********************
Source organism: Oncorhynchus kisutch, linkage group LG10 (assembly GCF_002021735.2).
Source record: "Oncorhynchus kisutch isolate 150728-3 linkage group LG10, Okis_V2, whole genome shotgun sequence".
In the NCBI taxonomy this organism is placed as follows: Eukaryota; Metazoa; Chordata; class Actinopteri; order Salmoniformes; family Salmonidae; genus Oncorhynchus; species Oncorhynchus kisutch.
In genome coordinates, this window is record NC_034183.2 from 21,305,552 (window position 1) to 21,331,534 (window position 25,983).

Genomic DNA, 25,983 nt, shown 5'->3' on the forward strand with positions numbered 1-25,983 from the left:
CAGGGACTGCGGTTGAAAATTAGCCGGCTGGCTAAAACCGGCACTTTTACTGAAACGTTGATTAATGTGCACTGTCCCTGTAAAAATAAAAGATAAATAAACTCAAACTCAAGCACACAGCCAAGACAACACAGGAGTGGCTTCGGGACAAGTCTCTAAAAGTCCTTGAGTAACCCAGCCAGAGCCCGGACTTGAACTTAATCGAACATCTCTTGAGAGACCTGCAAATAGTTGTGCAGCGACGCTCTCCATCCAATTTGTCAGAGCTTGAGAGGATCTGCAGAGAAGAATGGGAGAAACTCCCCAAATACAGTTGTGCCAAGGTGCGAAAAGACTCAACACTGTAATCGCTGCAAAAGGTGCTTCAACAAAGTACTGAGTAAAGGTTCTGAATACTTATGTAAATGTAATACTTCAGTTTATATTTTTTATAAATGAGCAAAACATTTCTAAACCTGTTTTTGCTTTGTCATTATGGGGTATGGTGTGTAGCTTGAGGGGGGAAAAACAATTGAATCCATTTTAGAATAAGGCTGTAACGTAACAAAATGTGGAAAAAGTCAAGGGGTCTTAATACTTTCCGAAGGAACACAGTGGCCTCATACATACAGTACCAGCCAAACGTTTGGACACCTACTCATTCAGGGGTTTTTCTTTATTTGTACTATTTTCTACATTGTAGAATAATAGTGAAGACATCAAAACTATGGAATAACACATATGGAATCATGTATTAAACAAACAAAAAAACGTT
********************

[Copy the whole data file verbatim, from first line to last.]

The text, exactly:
Source organism: Oncorhynchus kisutch, linkage group LG10 (assembly GCF_002021735.2).
Source record: "Oncorhynchus kisutch isolate 150728-3 linkage group LG10, Okis_V2, whole genome shotgun sequence".
In the NCBI taxonomy this organism is placed as follows: Eukaryota; Metazoa; Chordata; class Actinopteri; order Salmoniformes; family Salmonidae; genus Oncorhynchus; species Oncorhynchus kisutch.
In genome coordinates, this window is record NC_034183.2 from 21,305,552 (window position 1) to 21,331,534 (window position 25,983).

Genomic DNA, 25,983 nt, shown 5'->3' on the forward strand with positions numbered 1-25,983 from the left:
CAGGGACTGCGGTTGAAAATTAGCCGGCTGGCTAAAACCGGCACTTTTACTGAAACGTTGATTAATGTGCACTGTCCCTGTAAAAATAAAAGATAAATAAACTCAAACTCAAGCACACAGCCAAGACAACACAGGAGTGGCTTCGGGACAAGTCTCTAAAAGTCCTTGAGTAACCCAGCCAGAGCCCGGACTTGAACTTAATCGAACATCTCTTGAGAGACCTGCAAATAGTTGTGCAGCGACGCTCTCCATCCAATTTGTCAGAGCTTGAGAGGATCTGCAGAGAAGAATGGGAGAAACTCCCCAAATACAGTTGTGCCAAGGTGCGAAAAGACTCAACACTGTAATCGCTGCAAAAGGTGCTTCAACAAAGTACTGAGTAAAGGTTCTGAATACTTATGTAAATGTAATACTTCAGTTTATATTTTTTATAAATGAGCAAAACATTTCTAAACCTGTTTTTGCTTTGTCATTATGGGGTATGGTGTGTAGCTTGAGGGGGGAAAAACAATTGAATCCATTTTAGAATAAGGCTGTAACGTAACAAAATGTGGAAAAAGTCAAGGGGTCTTAATACTTTCCGAAGGAACACAGTGGCCTCATACATACAGTACCAGCCAAACGTTTGGACACCTACTCATTCAGGGGTTTTTCTTTATTTGTACTATTTTCTACATTGTAGAATAATAGTGAAGACATCAAAACTATGGAATAACACATATGGAATCATGTATTAAACAAACAAAAAAACGTT